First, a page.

Source: DOE EM | Release | March 10, 2020

 James Nunz, project management branch chief for Oak Ridge’s EM program, teaches students how to use a glovebox during a demonstration at the STEM event.Oak Ridge’s EM program and two of its contractors, UCOR and Isotek, recently supported a local middle school’s science, technology, engineering, and mathematics (STEM) night, which attracted 700 students and their families.

The event at Jefferson Middle School offered participants a unique opportunity to learn about the wide variety of careers in STEM fields required to perform EM projects while getting hands-on demonstrations with special equipment. It was the second-annual STEM night.

With numerous local community partners pitching in at the event, attendees did everything from race carbon dioxide-powered cars, fly drones, compete with robots, print using 3-D technology, and separate isotopes of chemical elements.

“The best part about all of this is seeing families come together and experience STEM as a family,” Jefferson Middle School STEM Coach Callie Painter said.

Isotek’s interactive booth allowed participants to learn how one of the company’s current EM projects is separating isotopes and creating material for next-generation cancer research and treatment.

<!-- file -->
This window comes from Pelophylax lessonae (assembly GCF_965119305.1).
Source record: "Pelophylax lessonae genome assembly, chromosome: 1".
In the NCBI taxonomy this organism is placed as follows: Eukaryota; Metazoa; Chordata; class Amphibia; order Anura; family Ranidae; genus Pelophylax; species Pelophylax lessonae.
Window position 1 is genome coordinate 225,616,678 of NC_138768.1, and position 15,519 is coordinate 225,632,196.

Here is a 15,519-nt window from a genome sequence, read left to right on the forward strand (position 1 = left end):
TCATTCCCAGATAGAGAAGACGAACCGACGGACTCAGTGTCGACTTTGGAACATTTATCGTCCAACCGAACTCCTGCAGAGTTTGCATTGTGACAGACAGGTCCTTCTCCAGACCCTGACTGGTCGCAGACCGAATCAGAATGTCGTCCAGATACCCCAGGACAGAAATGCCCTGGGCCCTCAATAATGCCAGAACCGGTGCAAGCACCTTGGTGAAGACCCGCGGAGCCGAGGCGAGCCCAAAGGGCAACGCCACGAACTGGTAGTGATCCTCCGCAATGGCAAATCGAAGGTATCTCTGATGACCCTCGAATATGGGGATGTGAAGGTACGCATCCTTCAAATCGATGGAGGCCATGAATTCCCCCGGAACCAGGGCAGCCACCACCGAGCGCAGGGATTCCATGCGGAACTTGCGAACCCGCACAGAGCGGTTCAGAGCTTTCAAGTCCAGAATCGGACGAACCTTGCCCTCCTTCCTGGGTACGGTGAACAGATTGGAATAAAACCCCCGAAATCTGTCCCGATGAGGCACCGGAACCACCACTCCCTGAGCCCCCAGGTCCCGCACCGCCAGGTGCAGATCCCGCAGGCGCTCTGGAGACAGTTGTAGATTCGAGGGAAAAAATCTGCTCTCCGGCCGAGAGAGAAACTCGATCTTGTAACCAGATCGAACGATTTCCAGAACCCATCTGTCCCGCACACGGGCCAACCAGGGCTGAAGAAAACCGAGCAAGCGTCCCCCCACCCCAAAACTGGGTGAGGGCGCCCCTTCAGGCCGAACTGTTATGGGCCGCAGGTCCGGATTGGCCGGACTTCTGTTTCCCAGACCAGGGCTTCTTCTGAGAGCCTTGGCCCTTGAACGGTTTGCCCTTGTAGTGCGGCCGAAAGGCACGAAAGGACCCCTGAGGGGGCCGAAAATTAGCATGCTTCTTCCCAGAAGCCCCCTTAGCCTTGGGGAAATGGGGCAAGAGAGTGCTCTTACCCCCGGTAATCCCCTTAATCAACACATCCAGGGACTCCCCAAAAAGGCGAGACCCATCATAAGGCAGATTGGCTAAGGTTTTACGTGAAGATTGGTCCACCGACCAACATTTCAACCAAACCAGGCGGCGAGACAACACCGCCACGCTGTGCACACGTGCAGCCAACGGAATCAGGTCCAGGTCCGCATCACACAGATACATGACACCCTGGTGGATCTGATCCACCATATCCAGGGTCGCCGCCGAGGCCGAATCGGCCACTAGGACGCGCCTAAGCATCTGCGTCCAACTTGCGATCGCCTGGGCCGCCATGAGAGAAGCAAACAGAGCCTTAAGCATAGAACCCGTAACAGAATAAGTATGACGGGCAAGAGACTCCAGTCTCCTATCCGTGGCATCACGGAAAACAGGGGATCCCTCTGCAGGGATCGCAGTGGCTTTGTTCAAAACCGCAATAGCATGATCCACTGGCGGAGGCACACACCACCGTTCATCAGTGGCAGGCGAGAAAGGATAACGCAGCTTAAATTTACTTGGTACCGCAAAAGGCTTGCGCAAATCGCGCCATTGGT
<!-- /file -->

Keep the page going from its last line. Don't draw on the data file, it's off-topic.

“The hands-on activity made it very interesting. I didn’t realize how complex nuclear can be, so it made me want to get more involved,” said Olivia, an eighth-grader attending the event who expressed interest in becoming a pediatrician. “This is really cool how it helps people with cancer in a different way.”

James Nunz, project management branch chief for Oak Ridge’s EM program, teaches students how to use a glovebox during a demonstration at the STEM event.
Joe Biggerstaff, a radiological protection integration and technical manager with UCOR, provides information about the sources of radiation to an attendee at the STEM event.

Volunteers from EM and UCOR hosted a “Radiation in Perspective” learning session, where students learned about naturally occurring radiation, different sources of radiation, and how workers are protected against radiation when they conduct major environmental cleanup projects. The students also wore personal protective equipment, performed activities in a glovebox, and used equipment to survey pretend radiation materials.

Among the volunteers were nuclear material control and accountability assistant managers, data managers, fire protection engineers, mechanical engineers, maintenance coordinators, radiological protection integration managers, field radiological protection managers, field radiological engineers, and environmental scientists.

UCOR is EM’s Oak Ridge cleanup contractor, and Isotek supports EM’s highest priority project at DOE’s Oak Ridge National Laboratory: to eliminate the nation’s uranium-233 inventory.